This e-book combines historical and economic analysis with interactive graphics to trace the causes–and consequences–of economic inequality in the United States. This project is accessible in two ways: a short version, Our Inequality, was serialized at Dissent in Spring 2014. The full e-book (linked above) is composed in SCALAR, and hosted by inequality.org. It includes a longer (and periodically updated) version of the text and the accompanying graphics.
This WorldMap project accompanies the book Mapping Decline: St. Louis and the Fate of the American City (PennPress, 2008) It allows users to display or download most of the geospatial data developed for the book. Base layers include both Google Earth and historical maps. Viewers can also use Google street view, toggle to census data via Social Explorer, or display geo-referenced Picasa and YouTube content.
This web project accompanies Mapping Decline: St. Louis and the Fate of the American City. It presents four interactive series of maps, each touching on a major theme developed in the book. The data available here is not as extensive as on the WorldMap site, but offers a cleaner narrative overview of the history of demographic change, racial restrictions on property, zoning, and urban renewal in Greater St. Louis.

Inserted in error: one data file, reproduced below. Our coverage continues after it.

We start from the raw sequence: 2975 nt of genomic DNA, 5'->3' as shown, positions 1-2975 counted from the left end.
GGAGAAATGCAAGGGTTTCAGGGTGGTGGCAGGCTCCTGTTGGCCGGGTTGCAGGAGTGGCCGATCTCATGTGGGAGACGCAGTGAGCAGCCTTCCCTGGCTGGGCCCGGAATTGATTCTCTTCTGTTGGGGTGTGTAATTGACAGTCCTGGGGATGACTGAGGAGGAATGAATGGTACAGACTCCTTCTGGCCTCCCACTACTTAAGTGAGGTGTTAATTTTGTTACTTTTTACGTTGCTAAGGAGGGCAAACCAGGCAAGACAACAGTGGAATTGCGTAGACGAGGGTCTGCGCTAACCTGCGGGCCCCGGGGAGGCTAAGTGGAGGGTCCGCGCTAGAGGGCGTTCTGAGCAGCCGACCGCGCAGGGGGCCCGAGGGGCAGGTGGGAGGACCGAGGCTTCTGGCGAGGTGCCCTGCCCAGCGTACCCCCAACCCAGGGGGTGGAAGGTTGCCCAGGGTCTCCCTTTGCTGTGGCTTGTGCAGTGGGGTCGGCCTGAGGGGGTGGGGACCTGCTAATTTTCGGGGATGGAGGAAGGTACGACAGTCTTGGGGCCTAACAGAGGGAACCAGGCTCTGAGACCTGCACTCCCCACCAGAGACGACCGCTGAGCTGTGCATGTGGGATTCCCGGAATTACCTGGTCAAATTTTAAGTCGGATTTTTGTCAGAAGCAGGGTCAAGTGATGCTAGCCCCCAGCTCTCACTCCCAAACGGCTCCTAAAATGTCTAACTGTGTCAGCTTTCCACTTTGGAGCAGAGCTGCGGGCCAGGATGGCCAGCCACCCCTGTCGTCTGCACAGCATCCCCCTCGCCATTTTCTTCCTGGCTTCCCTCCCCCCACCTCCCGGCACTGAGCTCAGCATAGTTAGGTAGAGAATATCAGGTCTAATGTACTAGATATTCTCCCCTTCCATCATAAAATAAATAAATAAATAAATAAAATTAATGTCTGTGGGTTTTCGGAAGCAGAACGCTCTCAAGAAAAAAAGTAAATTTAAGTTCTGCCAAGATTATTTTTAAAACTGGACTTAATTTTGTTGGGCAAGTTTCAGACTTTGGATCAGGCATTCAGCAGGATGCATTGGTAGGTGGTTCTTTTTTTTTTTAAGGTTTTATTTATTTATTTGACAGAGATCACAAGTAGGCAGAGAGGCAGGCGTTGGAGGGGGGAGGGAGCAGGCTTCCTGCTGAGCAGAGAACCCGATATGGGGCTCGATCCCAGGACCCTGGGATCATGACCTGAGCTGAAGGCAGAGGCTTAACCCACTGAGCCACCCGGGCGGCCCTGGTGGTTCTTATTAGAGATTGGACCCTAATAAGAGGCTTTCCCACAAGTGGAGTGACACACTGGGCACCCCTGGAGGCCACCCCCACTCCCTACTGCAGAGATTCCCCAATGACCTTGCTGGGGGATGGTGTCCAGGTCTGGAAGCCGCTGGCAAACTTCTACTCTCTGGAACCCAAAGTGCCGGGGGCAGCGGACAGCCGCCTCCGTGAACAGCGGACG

The Telltale Chart present important data about the U.S. economy in an accessible, interactive, and portable form. As an historian, my strongest interest is in time-series, in charts and graphs and maps that illustrate big changes over large chunks of time. The site includes both short videos and interactive graphics.
Digital Johnson County is a collaboration of the University of Iowa Department of History, the Office of the State Archaeologist (OSA), the Iowa Department of Natural Resources (DNR), and the University of Iowa Libraries Office of Digital Research and Publishing. It provides access to a wide range of map and data layers documenting the social, natural, and political history of Johnson County, Iowa. Research assistance from Cody Hodson.